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The Monroe Theater: What does a toilet cost?

theater

A couple months ago, Monroe Town Supervisor Harley Doles launched his brainstorm plan to put the now-idle Monroe Theater multiplex to another use: Orange County’s most costly public toilet.

Already a subject of outrage that dates back to the November 2012 purchase of the Monroe Theater and it’s removal from the tax roles, the theater has been the subject of contention between the citizens of Monroe — who want it returned to the tax roles through private ownership where it could serve its original purpose — and the Town Board headed by Harley Doles — who has yet to put forth a viable plan for its use. Instead, he has suggested that the theater was to be bought by a private investor for far less than its appropriate market value, something typical of a property at auction.

And his projected uses for the building have ranged from being a town courthouse to being a combination theater and municipal facility, to potentially renovating it for the use of 3 of the 6 theaters. None have undergone a thorough feasibility study to determine cost estimates for a new purpose other than its original intended use, though reconfiguration by the Town Board’s own admission has been cited as potentially being in the $2,000,000 range. This is where some background is helpful.

In May of this year, the injunction to prevent the town from renovating or using the Monroe Theater while litigation was in process (initiated by what is now United Monroe) was lifted to permit the use of the facility as a public restroom. The estimated cost of opening the facility, security and janitorial services as well as utilities was pegged at $3,000/month.

$36,000 per year for a public bathroom that no one ever requested. But that alone isn’t the only cost to Monroe taxpayers.

A page launched on Facebook lampoons the use of the Monroe Theater as a “town toilet“, occasionally posting re-phrased movies that won’t be shown that week (“Dude, Where’s Your Bathroom” and “Enema At The Gates” just a couple examples of toilet puns). Recently, the page was used to publish the actual annual cost of the theater to the taxpayers of Monroe.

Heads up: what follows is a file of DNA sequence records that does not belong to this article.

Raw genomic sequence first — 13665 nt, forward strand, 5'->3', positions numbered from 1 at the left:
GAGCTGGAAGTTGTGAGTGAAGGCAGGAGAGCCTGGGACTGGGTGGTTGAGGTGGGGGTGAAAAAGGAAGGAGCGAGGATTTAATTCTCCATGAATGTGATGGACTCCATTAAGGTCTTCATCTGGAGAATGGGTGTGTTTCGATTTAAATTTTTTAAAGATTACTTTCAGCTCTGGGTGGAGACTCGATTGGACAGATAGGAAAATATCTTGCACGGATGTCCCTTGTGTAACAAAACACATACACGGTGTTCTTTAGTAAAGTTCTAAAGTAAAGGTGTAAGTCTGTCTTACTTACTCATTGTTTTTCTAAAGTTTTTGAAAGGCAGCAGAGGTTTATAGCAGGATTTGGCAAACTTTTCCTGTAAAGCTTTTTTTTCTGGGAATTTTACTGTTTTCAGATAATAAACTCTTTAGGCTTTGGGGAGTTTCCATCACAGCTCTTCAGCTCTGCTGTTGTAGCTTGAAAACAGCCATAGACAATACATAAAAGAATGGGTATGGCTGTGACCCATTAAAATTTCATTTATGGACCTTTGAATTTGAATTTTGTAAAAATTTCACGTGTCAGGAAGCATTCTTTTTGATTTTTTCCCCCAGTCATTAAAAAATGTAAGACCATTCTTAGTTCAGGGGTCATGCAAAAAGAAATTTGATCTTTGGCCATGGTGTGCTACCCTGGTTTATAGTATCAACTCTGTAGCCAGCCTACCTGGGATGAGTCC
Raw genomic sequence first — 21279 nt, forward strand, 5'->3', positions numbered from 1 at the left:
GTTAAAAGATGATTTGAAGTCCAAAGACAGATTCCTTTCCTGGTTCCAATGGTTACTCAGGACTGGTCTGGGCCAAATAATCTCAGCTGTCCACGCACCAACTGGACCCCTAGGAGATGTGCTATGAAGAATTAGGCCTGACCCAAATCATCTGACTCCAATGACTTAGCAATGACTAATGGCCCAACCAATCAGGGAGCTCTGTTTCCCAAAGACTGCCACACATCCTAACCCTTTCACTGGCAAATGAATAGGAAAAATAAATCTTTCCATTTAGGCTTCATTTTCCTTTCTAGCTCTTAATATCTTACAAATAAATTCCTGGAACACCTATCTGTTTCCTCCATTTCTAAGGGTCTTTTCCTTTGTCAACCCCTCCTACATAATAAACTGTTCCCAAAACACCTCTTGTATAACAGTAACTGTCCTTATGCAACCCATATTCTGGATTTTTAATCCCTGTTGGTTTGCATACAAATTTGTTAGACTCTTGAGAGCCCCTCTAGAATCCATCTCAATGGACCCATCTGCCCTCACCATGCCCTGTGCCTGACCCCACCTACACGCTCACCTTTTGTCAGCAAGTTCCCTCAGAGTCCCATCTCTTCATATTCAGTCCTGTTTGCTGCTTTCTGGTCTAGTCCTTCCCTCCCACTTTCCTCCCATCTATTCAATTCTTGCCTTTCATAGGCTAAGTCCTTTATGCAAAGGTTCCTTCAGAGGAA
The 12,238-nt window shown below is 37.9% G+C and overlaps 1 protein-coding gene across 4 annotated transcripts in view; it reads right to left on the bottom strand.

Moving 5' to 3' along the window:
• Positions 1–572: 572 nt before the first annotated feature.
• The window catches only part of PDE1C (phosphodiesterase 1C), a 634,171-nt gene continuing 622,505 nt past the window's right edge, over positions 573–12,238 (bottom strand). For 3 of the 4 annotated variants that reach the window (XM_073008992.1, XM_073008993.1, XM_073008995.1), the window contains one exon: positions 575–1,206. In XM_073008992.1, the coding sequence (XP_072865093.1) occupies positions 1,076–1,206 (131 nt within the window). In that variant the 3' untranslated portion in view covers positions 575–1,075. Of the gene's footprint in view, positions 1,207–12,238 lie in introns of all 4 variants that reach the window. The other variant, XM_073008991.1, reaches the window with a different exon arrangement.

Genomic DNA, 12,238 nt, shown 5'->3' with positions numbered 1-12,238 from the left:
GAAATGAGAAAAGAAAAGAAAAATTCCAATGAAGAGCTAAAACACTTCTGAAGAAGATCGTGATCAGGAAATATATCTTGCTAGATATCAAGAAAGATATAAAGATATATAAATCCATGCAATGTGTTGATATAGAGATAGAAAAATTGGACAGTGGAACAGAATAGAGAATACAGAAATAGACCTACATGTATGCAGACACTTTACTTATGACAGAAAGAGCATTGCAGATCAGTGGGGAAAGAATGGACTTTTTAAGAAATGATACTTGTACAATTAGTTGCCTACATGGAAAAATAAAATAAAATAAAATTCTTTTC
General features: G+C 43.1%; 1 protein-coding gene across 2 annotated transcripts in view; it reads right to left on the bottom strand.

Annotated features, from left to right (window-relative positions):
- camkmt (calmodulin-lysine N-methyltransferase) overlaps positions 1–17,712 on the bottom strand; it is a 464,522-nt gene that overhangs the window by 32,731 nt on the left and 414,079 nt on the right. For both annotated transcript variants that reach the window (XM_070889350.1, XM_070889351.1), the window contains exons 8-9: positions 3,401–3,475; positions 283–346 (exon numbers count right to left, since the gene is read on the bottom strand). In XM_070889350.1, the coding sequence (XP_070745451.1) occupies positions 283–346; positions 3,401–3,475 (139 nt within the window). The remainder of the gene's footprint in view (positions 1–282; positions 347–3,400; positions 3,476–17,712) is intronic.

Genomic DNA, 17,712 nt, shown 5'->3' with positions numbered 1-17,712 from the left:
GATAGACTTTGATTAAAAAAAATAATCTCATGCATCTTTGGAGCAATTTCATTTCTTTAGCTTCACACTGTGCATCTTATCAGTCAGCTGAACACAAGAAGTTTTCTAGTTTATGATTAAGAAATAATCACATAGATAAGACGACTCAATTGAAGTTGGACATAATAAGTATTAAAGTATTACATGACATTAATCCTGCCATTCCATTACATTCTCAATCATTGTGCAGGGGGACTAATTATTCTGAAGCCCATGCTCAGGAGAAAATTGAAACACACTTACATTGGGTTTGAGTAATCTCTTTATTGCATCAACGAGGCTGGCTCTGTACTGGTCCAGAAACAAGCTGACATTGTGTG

$307,000 a year.

That amount breaks down as follows:

$172,000 is comprised of principal and interest on a bond issue raised to pay for the theater. The remainder are the recurring budgeted costs of maintaining a facility that, since 2011, has been unused. The full costs are available on the Town’s Website. The full text of the Facebook Page’s post has been reprinted below, written from the point of view of the theater:

I’m your town’s theater. The Town of Monroe purchased me prior to an auction in November of 2012. It cost them about $880,000 in debt to do so.

I cost the taxpayers of Monroe $307,000 a year. The Town of Monroe now shows you that in its 2014 budget. $172,000 of that is principal and interest on the debt incurred to buy me. The rest are a whole bunch of items that I’ll post up here really soon to show you my real cost to you as a tax payer. I don’t pay any taxes. I don’t show movies. I cannot make a profit as a town-owned enterprise.